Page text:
Pacific Dogwood Flowers at Big Trees, part two

On my May 26 post, I related that I had walked the South Grove Trail at the Calaveras Big Trees State Park with a composition on my mind: I wanted a shot of the blooming Pacific Dogwood, Cornus nuttallii, against the trunk of a Giant Sequoia, Sequoiadendron giganteum. I also wrote that the conditions had forced me to give up on my original vision and settle for photographing a flower that had fallen on the roots of a tree. I thought that it was a good story.

Upon closer scrutiny of my photos from Calaveras, however, I did find a photo that was in line with my initial vision, and a few others portraying the dogwood (totaling nine), which I included in my portfolio entitled Dogwood Forest.

Location: Calaveras Big Trees State Park, Arnold, California, USA;

Equipment: Nikon D750, AF-S NIKKOR 105mm F2.8G;

Settings:  f/4.5, 1/500”, ISO 400; photograph in the text: f/5, 1/640”, ISO 320;

Photography Tips: the best day for this is when it is overcast and the wind is not blowing, but I did not have any of this. Play with the ISO and aperture to achieve a shutter speed that is fast enough to freeze movement. I processed this photograph by adding a black and white layer in photoshop and playing with the opacity of that layer to leave just a dash of color. I also applied a sepia filter layer on top of all layers.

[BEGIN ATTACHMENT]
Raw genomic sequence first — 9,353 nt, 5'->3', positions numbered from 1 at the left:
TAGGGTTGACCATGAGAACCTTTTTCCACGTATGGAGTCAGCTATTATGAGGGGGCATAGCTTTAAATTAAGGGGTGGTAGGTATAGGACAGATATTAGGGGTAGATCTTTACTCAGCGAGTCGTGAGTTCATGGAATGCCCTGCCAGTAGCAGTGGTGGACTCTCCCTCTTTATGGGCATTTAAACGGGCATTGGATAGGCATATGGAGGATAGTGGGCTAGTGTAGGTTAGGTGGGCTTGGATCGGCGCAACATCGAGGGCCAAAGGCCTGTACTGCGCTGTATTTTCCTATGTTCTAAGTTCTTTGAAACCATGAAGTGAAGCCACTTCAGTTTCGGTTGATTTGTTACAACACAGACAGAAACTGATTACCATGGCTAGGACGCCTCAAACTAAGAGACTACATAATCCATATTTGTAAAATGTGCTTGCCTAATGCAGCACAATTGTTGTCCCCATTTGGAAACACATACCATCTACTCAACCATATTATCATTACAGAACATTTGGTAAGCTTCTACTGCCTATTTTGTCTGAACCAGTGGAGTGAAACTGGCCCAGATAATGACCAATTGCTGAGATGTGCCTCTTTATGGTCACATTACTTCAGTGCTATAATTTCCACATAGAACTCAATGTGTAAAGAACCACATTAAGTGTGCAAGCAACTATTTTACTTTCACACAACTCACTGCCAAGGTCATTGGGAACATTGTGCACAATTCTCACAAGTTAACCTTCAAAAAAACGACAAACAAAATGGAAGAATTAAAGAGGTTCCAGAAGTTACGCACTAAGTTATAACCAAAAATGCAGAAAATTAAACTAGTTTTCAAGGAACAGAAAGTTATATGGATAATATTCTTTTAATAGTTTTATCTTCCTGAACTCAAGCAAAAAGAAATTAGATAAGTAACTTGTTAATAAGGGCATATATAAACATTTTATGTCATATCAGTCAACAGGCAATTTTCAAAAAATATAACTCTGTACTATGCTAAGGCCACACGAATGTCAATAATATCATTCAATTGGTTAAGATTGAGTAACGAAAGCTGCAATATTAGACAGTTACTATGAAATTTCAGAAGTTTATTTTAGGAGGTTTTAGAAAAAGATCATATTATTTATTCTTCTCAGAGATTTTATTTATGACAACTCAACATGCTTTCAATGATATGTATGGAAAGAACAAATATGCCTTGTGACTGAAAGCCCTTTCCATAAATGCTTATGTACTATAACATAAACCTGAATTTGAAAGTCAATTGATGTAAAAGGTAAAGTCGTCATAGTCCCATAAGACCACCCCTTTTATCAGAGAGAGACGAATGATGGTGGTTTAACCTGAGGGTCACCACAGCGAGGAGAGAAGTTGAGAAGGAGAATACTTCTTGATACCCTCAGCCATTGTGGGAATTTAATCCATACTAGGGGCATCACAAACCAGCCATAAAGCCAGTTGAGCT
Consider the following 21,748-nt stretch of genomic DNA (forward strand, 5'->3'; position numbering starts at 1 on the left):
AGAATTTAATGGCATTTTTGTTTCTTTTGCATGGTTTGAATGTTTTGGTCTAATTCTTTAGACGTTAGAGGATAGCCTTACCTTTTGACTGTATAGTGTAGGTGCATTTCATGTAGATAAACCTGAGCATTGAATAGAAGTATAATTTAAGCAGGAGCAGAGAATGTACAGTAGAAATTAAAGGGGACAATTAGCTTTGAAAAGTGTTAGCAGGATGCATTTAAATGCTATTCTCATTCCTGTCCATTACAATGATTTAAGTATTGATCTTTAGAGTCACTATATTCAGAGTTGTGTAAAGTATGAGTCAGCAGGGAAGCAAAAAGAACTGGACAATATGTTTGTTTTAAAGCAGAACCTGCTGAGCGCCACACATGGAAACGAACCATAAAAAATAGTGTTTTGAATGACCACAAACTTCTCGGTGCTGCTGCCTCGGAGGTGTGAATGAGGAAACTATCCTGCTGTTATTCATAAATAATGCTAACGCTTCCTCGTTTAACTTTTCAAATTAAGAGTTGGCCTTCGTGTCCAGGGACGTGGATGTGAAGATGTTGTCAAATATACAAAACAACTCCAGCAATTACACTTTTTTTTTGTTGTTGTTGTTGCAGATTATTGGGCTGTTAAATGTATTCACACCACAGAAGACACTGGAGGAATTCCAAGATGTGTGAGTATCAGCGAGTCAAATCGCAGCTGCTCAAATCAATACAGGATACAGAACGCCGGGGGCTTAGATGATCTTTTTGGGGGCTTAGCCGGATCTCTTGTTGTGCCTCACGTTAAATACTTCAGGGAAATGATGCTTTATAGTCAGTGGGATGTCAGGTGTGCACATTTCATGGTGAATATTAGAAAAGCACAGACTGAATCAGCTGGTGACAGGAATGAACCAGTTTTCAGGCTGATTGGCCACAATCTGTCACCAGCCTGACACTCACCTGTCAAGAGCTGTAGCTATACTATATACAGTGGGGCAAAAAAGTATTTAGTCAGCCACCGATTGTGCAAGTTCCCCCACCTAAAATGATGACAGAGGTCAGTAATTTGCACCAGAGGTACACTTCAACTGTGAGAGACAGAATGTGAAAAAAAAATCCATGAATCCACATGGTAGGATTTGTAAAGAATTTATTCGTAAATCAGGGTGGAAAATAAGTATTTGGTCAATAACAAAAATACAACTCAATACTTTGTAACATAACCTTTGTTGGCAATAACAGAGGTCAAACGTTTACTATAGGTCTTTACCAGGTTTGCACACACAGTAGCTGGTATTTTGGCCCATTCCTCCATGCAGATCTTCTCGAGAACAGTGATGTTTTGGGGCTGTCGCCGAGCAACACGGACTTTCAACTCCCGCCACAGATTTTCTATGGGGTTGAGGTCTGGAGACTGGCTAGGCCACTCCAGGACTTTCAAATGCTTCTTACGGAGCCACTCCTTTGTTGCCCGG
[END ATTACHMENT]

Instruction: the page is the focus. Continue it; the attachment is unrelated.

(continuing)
Published by Alessandra Chaves

Photographer with a preference for nature photography in black and white and other abstractions.

3 thoughts on “Pacific Dogwood Flowers at Big Trees, part two

  1. What made you want to portray Pacific dogwood flowers against a giant sequoia in the first place?
    In terms of this particular photograph, did you consider cropping off any of the dark area at the far left? (I’m not suggesting you should have, I’m just asking. With my own pictures I often consider different ways of cropping.)

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    1. Steve, it’s a type of photograph people in California take: dogwood flowers in front of sequoia. I didn’t give this much thinking, on why 😀. Monkey see monkey do. I will try the crop you suggested. That “dark area” is another tree…

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    2. In fact I had cropped it significantly in the portfolio on the link I have indicated in the post and I think that it actually looks better. I cropped it there to comply with the dimensions of the other pictures but in wasn’t aware of the difference in the two versions. Thanks for pointing it out.

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